Now that I have successfully muddied the water, what was it you were asking?

    Jerry Peck, Construction / Litigation Consultant
    Construction Litigation Consultants, LLC ( www.ConstructionLitigationConsultants.com )
    www.AskCodeMan.com

  3. #3
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    Default Re: Child proof /tamper resistant outlets

    Jerry,

    Thanks for the very timely response. - You're great!

    I am in the middle of the inspection report and wasn't sure If I should comment on these. A licensed electrician is doing the work, so I will advise that the outlets should be replaced with tamper resistant type, for safety.

    We'll see what the response is.

    Is there a written definition for new work or is this your interpretation?


  4. #4
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    Default Re: Child proof /tamper resistant outlets

    Quote Originally Posted by Ken Amelin View Post
    Is there a written definition for new work or is this your interpretation?
    Ken,

    It requires a permit, it is therefore "new work" - "new work" is not defined in the codes, it is used to represent "work which is not existing", and "work which is not existing" is ... well .. what else can it be other than "new work"?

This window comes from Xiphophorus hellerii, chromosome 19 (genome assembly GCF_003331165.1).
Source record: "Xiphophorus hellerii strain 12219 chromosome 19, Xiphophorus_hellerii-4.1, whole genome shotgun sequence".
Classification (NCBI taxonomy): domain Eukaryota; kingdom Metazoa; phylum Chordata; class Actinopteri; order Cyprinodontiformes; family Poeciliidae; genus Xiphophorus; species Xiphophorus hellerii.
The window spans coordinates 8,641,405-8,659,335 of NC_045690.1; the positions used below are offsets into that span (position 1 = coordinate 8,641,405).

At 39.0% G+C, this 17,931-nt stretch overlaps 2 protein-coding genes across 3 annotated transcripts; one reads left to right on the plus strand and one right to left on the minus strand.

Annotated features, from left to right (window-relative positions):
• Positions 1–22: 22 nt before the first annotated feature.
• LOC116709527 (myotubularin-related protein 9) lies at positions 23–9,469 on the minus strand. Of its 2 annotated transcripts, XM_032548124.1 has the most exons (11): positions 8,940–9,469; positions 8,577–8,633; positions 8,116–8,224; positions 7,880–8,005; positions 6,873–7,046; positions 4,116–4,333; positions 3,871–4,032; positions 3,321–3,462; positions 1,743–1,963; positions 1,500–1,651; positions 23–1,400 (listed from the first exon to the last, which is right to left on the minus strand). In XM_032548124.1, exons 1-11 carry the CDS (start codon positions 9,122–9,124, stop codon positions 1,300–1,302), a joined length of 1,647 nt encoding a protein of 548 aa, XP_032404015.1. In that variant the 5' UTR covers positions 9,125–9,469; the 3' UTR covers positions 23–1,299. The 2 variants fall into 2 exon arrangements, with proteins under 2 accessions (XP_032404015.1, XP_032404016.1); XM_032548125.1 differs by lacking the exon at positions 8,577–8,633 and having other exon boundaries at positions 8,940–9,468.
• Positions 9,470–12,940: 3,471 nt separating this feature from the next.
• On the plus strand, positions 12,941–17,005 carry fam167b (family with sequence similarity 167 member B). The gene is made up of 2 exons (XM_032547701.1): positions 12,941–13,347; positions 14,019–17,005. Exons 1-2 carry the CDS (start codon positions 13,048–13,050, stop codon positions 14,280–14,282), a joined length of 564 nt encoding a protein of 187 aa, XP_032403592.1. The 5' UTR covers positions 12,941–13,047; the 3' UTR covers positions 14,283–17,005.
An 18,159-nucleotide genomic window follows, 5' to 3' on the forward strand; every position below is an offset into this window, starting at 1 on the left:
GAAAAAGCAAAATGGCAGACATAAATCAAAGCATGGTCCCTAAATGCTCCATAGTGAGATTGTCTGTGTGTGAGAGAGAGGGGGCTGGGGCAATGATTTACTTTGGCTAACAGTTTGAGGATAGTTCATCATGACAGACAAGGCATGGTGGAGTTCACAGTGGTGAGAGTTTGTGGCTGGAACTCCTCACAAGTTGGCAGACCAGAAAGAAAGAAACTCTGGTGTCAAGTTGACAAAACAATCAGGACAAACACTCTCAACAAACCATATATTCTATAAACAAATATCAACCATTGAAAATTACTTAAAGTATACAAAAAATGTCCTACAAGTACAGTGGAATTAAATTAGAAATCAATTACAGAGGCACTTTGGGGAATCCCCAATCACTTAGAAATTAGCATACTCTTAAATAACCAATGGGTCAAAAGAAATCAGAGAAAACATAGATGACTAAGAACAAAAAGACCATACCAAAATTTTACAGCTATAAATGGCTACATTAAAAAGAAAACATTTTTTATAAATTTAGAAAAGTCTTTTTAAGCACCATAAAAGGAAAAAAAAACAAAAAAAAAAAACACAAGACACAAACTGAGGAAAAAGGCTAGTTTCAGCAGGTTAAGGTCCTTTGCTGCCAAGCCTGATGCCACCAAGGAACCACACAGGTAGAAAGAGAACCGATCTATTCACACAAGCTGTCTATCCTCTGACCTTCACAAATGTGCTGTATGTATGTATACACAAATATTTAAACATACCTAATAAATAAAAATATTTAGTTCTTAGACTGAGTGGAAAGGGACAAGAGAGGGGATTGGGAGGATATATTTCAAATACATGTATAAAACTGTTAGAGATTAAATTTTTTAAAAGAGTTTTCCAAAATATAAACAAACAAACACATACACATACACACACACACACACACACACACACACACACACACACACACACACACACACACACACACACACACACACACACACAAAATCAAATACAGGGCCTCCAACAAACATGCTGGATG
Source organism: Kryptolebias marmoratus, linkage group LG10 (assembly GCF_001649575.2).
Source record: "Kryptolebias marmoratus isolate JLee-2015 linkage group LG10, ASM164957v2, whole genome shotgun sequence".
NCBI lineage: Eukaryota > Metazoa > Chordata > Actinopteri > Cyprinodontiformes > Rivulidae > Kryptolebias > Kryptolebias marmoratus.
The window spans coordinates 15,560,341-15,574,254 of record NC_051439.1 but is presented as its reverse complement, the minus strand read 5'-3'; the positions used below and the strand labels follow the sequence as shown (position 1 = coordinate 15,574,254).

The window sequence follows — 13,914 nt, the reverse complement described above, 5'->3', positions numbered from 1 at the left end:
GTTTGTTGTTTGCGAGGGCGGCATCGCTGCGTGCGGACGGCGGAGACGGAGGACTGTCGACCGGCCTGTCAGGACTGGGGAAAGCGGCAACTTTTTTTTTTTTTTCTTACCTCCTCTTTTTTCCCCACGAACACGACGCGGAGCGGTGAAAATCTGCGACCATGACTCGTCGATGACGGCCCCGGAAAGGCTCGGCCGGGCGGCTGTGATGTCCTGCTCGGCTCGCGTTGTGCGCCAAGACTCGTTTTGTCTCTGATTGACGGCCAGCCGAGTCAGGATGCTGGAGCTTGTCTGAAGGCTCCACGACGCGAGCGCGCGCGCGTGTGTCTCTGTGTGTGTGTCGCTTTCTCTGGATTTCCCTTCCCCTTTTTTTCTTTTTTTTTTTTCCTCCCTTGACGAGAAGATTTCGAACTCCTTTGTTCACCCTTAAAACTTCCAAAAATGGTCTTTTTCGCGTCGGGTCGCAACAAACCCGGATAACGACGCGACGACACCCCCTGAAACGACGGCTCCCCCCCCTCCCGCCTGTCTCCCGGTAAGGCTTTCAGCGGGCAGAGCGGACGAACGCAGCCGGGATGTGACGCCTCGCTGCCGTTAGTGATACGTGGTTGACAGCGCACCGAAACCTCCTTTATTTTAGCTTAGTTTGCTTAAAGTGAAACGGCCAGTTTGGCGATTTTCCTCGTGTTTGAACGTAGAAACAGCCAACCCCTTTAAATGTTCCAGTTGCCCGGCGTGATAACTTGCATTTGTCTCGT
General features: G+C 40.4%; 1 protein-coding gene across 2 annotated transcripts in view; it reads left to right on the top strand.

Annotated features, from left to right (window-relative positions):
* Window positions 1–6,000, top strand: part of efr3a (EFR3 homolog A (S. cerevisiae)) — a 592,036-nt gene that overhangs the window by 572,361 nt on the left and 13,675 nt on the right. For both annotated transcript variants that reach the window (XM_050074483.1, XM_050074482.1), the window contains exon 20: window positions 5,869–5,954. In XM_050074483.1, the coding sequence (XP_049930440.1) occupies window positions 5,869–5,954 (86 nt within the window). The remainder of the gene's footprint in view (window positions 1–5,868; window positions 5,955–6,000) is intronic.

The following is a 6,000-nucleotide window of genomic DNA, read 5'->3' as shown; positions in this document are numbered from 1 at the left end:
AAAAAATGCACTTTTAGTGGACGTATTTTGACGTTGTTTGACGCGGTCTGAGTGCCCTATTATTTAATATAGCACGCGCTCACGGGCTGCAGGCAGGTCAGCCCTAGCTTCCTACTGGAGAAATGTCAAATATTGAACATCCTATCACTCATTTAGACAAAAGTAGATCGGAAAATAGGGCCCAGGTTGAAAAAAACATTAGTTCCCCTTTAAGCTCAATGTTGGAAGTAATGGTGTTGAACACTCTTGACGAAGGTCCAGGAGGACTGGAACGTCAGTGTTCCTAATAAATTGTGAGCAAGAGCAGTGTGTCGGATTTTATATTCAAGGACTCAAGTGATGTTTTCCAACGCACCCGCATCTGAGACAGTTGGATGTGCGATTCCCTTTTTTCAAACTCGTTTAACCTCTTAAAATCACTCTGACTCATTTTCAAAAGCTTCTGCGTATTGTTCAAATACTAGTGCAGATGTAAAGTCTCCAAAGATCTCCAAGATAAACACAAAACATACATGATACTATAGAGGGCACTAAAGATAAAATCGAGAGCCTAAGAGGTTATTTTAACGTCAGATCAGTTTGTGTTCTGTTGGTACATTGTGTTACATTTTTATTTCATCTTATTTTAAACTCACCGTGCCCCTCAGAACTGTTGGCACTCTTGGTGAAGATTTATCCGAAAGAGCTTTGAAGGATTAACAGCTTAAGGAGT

From the 2006 IRC. (only copied down to electrical and electrical exemptions) (underlining is mine)
    - SECTION R105
    - - PERMITS
    - - - R105.1 Required. Any owner or authorized agent who intends to construct, enlarge, alter, repair, move, demolish or change the occupancy of a building or structure, or to erect, install, enlarge, alter, repair, remove, convert or replace any electrical, gas, mechanical or plumbing system, the installation of which is regulated by this code, or to cause any such work to be done, shall first make application to the building official and obtain the required permit.